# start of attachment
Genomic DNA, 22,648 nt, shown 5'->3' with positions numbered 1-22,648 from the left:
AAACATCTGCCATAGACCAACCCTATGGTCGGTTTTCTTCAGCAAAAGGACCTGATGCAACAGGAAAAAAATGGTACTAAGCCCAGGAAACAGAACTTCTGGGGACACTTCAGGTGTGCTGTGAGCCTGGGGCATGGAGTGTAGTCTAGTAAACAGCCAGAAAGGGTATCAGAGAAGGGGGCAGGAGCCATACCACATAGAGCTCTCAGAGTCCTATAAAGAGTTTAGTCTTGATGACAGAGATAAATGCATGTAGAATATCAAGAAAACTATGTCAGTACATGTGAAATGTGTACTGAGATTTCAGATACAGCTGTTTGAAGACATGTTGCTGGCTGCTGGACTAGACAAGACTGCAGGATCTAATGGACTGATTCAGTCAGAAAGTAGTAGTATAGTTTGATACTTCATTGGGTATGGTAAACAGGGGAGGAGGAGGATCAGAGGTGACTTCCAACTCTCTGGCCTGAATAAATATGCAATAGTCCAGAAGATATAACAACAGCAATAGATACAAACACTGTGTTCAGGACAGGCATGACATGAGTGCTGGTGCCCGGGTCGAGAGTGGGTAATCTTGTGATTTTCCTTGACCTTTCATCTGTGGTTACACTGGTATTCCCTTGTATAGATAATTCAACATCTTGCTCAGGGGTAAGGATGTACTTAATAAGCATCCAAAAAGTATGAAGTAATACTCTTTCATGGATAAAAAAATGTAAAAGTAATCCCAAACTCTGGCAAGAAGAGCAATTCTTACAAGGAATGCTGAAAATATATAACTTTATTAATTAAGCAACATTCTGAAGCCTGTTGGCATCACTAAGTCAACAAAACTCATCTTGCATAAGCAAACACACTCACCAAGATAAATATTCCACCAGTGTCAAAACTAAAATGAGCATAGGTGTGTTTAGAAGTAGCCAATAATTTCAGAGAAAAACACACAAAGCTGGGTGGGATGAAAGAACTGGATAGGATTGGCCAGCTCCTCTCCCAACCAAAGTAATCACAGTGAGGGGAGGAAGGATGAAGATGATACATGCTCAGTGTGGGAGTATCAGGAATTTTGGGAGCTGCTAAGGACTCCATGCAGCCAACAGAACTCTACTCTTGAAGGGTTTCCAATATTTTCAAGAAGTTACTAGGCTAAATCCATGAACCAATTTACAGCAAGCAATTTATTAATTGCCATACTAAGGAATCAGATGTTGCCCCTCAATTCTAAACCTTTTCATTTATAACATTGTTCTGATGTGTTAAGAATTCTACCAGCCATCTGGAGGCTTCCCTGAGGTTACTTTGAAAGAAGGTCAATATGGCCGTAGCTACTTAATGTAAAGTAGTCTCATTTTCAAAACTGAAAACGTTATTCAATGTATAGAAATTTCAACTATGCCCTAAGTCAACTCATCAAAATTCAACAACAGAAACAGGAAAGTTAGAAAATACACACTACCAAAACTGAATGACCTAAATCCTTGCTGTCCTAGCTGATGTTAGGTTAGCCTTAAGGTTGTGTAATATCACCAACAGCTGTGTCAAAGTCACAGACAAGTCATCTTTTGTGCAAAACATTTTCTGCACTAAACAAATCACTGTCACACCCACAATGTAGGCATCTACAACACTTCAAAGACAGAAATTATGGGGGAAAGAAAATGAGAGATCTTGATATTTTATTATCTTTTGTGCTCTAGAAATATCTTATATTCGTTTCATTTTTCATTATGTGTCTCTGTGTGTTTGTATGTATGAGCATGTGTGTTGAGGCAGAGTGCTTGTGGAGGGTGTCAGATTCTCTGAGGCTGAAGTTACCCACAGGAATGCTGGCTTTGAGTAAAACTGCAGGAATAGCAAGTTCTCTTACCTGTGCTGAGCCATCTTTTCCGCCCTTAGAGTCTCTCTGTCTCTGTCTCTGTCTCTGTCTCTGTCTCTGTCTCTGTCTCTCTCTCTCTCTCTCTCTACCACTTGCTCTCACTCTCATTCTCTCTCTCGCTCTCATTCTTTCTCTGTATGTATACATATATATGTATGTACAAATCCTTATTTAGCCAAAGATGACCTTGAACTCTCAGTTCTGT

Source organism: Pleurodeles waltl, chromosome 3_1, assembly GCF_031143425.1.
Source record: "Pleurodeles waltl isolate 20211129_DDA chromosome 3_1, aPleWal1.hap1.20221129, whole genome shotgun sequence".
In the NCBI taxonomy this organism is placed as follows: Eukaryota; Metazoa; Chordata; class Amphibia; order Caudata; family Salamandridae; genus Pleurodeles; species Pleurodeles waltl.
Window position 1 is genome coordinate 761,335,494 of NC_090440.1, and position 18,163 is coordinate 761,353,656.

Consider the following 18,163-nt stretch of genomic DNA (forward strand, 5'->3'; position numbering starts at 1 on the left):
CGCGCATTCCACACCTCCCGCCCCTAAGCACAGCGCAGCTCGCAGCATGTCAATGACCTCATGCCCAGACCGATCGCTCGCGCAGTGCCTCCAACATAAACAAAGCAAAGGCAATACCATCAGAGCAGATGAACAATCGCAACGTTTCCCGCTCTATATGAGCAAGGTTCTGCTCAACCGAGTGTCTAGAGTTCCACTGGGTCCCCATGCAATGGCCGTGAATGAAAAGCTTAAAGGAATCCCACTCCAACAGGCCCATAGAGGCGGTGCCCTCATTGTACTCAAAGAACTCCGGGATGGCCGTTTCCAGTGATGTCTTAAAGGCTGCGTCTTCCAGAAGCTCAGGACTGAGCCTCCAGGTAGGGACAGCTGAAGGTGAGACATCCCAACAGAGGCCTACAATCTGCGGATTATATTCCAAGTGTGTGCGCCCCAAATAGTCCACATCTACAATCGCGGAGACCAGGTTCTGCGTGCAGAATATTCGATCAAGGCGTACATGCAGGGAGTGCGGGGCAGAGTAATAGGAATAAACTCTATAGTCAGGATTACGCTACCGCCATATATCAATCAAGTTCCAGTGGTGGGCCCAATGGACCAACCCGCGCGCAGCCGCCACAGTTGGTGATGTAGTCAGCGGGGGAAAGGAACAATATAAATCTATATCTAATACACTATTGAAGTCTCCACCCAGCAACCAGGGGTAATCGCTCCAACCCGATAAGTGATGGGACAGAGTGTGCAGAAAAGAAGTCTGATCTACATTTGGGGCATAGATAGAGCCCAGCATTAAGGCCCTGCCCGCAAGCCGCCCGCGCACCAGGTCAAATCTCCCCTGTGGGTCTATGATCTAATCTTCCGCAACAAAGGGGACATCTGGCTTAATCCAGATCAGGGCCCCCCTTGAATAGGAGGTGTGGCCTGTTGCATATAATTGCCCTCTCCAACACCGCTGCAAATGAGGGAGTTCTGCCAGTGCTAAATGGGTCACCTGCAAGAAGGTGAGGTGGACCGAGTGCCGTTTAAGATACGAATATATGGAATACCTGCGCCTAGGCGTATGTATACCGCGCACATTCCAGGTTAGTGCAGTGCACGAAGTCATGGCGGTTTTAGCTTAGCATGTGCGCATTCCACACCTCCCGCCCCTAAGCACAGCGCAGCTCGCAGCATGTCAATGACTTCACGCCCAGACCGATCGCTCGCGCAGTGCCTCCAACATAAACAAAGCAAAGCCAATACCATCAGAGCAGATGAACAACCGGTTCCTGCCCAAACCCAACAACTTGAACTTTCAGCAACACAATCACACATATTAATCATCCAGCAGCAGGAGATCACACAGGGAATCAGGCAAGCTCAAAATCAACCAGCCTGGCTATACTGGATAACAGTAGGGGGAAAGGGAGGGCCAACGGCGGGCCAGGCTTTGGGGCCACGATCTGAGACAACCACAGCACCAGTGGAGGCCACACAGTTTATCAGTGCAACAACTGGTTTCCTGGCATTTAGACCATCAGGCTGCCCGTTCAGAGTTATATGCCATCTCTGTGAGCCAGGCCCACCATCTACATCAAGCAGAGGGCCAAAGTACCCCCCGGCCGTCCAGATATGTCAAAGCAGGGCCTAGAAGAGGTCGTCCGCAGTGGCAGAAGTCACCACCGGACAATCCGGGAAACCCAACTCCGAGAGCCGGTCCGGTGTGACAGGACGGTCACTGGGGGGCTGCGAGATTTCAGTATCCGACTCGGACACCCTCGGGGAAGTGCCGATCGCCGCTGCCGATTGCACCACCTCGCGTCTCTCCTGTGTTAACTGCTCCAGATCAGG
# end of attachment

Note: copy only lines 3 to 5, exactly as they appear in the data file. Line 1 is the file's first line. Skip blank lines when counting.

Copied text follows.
Source organism: Pleurodeles waltl, chromosome 3_1, assembly GCF_031143425.1.
Source record: "Pleurodeles waltl isolate 20211129_DDA chromosome 3_1, aPleWal1.hap1.20221129, whole genome shotgun sequence".
In the NCBI taxonomy this organism is placed as follows: Eukaryota; Metazoa; Chordata; class Amphibia; order Caudata; family Salamandridae; genus Pleurodeles; species Pleurodeles waltl.